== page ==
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  1. #1
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    Default Attaching 16' shed rafters to old tobacco barn.

    I have a sturdy old 32x40 tobacco barn that I need more space. Have decided to add a 15' add-on enclosed shed for tractor and or travel trailer storage. A 40' long driveway. I already have and so will be using 18'x6"x6" posts for the wall to be covered with metal and a bunch of 16' 2x10s for rafters, header boards and such. I am running the new roof under the barn 10"overhang snug under the existing 2x4 fascia. The barn rafters are on 2' centers and the shed roof needs to be 16" on center.

    My first thought was to run a double 2x10 header board and butt the rafters against it with joist hangers which I have boxes full but I got to looking at that and thinking there could be pull forces. I could lower the header and run the rafters on top but haven't thought of a good way to attach. It would have been nice to just lap the rafters to the barn rafters but the spacing is wrong, The barn rafters are 2.5x2.5' oak with 10' span to next row of posts, not much to lap to) and just doesn't work out with the new roofing slipping under the old corrugated metal roof.

    There are millions of barns with add on sheds. How did they attach the rafters? How would you do it. BTW the barn outside wall being attached to, has cedar posts on 7'6" centers (has to do with the desired spacing of the hanging rails for tobacco) with an odd one at the end.

    I already have dug my holes for the concrete set of the posts but I can move the wall in or out a few inches to accommodate a different hanging strategy.

  2. #2
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    Default Re: Attaching 16' shed rafters to old tobacco barn.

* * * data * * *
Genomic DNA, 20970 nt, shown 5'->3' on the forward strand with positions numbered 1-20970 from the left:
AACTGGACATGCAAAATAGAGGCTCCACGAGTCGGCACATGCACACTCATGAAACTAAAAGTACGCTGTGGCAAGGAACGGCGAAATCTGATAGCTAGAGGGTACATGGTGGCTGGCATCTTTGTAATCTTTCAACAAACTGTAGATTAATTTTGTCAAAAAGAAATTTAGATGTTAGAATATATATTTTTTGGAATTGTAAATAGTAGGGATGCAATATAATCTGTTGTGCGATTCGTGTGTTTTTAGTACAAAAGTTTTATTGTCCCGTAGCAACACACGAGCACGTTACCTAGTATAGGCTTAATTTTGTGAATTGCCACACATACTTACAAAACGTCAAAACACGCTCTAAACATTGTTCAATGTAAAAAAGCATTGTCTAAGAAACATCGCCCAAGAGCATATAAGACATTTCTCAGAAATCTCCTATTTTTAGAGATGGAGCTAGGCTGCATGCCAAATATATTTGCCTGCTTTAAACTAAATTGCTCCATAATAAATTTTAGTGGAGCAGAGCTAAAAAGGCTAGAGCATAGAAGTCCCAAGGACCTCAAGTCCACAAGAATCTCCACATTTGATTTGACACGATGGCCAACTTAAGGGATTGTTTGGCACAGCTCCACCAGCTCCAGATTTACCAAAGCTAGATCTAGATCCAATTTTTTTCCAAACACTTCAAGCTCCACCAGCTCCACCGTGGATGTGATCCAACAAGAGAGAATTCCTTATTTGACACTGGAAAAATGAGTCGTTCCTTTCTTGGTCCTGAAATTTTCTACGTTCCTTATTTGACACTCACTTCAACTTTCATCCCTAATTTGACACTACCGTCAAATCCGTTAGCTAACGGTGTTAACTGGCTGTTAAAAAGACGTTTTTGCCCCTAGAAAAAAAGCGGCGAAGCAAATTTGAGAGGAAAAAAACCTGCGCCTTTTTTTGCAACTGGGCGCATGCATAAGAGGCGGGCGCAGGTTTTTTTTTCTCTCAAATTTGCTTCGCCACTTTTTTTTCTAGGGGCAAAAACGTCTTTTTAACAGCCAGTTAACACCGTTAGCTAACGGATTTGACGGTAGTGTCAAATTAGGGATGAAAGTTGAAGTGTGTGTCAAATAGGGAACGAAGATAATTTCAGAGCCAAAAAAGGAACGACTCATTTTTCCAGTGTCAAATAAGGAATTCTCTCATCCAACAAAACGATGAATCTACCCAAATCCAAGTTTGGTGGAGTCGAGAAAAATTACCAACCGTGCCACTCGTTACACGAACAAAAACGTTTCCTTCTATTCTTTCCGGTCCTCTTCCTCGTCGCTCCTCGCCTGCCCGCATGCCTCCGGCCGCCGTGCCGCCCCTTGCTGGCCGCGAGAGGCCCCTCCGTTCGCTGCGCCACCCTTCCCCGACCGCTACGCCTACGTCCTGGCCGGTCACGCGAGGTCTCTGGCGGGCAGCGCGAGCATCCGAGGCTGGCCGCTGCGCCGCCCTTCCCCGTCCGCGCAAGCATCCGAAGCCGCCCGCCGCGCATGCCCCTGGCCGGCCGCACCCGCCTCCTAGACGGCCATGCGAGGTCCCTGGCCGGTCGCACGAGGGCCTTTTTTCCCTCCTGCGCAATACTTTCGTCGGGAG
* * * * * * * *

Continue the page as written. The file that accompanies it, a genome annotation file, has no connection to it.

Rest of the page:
Got confused on this one. I think it should have been in the Projects category. How do I move it.

  3. #3
    Gold Member Scrambler82's Avatar
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    Default Re: Attaching 16' shed rafters to old tobacco barn.

    First not a carpenter but I have built a house and a barn and two sheds.

    The main problem at the barn attaching point is what the siding will support and are the studding on the barn wall going to support a ridge board. I like to cut small flats in the rafter on both ends and let them set on a support header and the top plate of the wall.

    So thinking along those lines... I would attach a ridge board on the barn at the top of the roof line and secured to the rafter and siding of the barn, then add a double just under that to support the rafters.

    Also, if this addition is 15' wide, I think the rafters are going to be longer than 16'.
    Also, also... what kind of loading does the roof have to stand up to ?
    I would check with l coal codes but I am thinking the rafters need to be 2x14" and depending on pitch of the roof the length will be longer than 16' but I do not have a calculator with me to figure it out.

    Again, this is the way I would do it, do it right the first i me is the most important thing to me so I would slightly over-build to be on the safe side.
    “Do It Right The First Time"